Above all, they acknowledged how the AIPAC visit to Israel was transformational for each one of them and how it has changed their political outlook and understanding of the world.

All of this cost a lot of money and, unless you were there, you would not be able to understand the ‘tier system’ representing different membership levels with their own distinctly colored ribbons. While everybody is encouraged to register at the entry level (students come free), all members are encouraged to pledge higher amounts, entitling them entry to different club levels, each with their distinct privileges.

Lobbying costs money and helping support cooperation with thousands of groups from around the political and social spectrum is also costly, despite the organization’s reliance on its members to volunteer towards activism in different venues. This helped me to appreciate the need for a sophisticated and complex financial structure.

Of course, the appeal for many was the appearance of the ‘big-guns’ like Vice President Pence, Speaker Paul Ryan, the presentation of PM Netanyahu or Opposition Leader Herzog. However, what worked so wonderfully were our breakout-sessions with different experts in various fields – from the Israeli-Palestinian peace initiatives, to Israeli Law; and from Israel’s economic outlook, to Israeli-Arab cooperation.

In the evenings, the crowds crossed the few blocks to attend ‘show like’ presentations at the Verizon Center. Apparent was the crowd’s enthusiasm and outstanding applause at different sections, following a violinist, who played magically on a violin rescued and restored from Auschwitz, to a top tier comedian – Elon Gold, or the striking personalities of Stephen Harper, former Prime Minister of Canada, and Nikki Haley, the US ambassador to the UN, who engaged the crowd’s heartfelt enthusiasm with their courageous and outstanding opposition to a wimpy world, constantly attacked by malignant anti-Semitism.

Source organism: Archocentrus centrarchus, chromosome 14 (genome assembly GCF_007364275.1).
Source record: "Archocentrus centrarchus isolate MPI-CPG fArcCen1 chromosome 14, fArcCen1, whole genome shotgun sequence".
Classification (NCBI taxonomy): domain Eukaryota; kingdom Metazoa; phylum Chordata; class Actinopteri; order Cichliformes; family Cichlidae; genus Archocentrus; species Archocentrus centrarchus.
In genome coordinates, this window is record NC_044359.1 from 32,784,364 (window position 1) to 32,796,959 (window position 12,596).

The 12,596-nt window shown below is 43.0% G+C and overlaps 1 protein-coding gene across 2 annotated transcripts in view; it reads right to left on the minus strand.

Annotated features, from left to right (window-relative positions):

It is impossible to describe what 18,000 AIPAC participants applauding sounded like. I doubt that the home team, the Washington Wizards, had ever received such deafening applause accompanied by so many repeated standing ovations.

I am not a cynic, but I am quite a skeptic. Yet I find myself compelled to describe this event, where Jews can finally celebrate our togetherness in accordance with the old-time values of Tikun-Olam, fixing the world, that was commanded to us by our sacred tradition. People didn’t just come to network or to show off their social standing, though that too was inevitable. We came to celebrate our togetherness in the best possible way. Many have been coming to AIPAC since the time when being a Jew in America was not something people were so open about. But it’s a growing commitment that once you go, one feels compelled to return again, and again.

I loved seeing two college friends, now in their late seventies, who’ve been attending this conference throughout their entire adult lives. At the hotel bar, I met people who come yearly to meet up with their friends and others who don’t live in strong Jewish communities and for whom this is their strong bond to their heritage.

What everybody was most impressed with, was the presence of four thousands students; young men and women, in college or high school, whose presence invigorated the crowd and made us all feel that this is not the end – but just the beginning.

I went to AIPAC skeptical, sure that it’s all just a political game, but I returned a converted believer, realizing that AIPAC is by far the best agency to promote Israel’s interests across America and around the world.

I am certainly going again next year.

About the Author
Soli now lives in the US, but he was born in Romania and later lived in Israeli boarding school Hadasim, as part of the Aliyat Hanoar. He served in the Israeli Air Force, and graduated with a degree in architecture from the Technion. After settling in Jaffa, he moved to the US and had several businesses. He has been married for 37+ years, and is the father of 4 and grandfather of 4.